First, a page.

- Forest bathing is moving through a beautiful space in nature to focus on sensory stimulation, letting go of stress.
- Spending time in nature, green spaces, a garden, the forest, benefits the mind and body with instant, natural calm.
- Any time spent in nature, the desert, the ocean or mountains, offers calming sounds, scents, and sunlight which stimulate healthy cell growth, and generate calming deep relaxation. More time spent, equals more health benefits.
- Jay Lee from Kaiser Permanente in Colorado, has noted that engaging in the physicality of getting out into nature loosens joints, relieves body stiffness, and helps to manage chronic pain.
- Nature offers mental centering and instant relaxation, as the focus is on the self, with no cellular distractions, and identifying stress triggers in life and maximum relaxation is easily accomplished.
Forest Bathing, also known as Shinrin-Yoku, has been a well-respected preventive health care and relaxation technique in Japan for over 50 years. New in America, practitioners have found that the more serene the outdoor environment, the more complete and long lasting the calm, pain-reduced, relaxation will last.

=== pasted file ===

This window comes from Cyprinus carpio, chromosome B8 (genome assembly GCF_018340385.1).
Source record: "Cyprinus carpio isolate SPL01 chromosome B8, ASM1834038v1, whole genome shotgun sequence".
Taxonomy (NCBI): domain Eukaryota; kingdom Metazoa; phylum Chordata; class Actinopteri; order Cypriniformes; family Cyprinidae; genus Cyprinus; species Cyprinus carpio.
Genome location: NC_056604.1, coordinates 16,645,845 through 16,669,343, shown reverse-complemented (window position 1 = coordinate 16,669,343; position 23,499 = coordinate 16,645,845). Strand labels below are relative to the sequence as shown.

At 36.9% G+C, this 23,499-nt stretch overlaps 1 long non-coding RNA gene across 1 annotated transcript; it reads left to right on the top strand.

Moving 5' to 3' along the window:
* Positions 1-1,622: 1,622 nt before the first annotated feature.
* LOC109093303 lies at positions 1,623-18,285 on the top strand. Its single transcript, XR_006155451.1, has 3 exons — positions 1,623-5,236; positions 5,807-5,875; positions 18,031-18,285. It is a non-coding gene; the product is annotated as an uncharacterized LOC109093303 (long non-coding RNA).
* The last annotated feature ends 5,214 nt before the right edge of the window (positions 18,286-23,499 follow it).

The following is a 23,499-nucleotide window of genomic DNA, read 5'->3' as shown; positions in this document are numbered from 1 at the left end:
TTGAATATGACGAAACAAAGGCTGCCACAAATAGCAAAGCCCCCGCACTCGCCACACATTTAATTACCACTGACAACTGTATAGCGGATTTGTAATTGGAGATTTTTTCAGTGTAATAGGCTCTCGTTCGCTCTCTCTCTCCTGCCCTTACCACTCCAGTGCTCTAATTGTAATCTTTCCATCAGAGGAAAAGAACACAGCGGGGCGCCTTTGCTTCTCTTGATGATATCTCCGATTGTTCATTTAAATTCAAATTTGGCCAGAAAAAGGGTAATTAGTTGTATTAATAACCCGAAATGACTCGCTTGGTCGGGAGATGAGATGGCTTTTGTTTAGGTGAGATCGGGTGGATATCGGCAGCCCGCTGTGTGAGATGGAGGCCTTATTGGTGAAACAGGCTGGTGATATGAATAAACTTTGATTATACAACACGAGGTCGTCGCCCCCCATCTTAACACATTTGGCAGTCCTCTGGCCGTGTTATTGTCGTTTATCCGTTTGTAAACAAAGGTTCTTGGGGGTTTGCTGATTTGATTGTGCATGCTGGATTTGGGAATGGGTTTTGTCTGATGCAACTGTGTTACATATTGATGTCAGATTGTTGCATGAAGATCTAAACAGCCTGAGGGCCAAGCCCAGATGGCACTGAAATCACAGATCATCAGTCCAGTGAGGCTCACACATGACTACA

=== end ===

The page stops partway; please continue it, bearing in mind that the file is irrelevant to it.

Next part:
- Thermo or Crypto-therapy Techniques
- The use of heat or cold pack treatments to reduce pain and inflammation after an injury, or to reduce the discomfort of chronic pain
- Heat packs, dry or moist can be used for 8 hours to increase blood flow, assisting muscle relaxation
- Cold Pack applications decrease blood flow and slow swelling and tissue damage after an injury. Apply for up to 20 minutes 3 to 4 times a day.
- Cold Packs reduce tendinitis or any tendon pain, osteoarthritis, and sprain discomfort
- Neither hot or cold should be place directly against skin, only a wrapped packs
MyBodyComfort.com offers evenly heating hot or cold packs for more effective and lasting pain relief at the shoulders, neck, joints and lower back or wherever pain is present.
Chilling Out – Breathing In
Often the most important and life sustaining activity that can be done during an industrious day, is the rest taken between two deep breaths. Down time is illusive, yet very necessary. Relaxation is a shrinking mindset, and pain is ever-present. Taking the proactive steps necessary to reverse this unhealthy, yet growing trend, is not only courageous, its vital for anyone who wishes to live a full and satisfying healthy life. Many techniques are easy to adapt to, and setting aside 20 minutes or more, daily, is do-able. Do the footwork, take the breaths, feel the chill of well-being. Then, please, pass it on.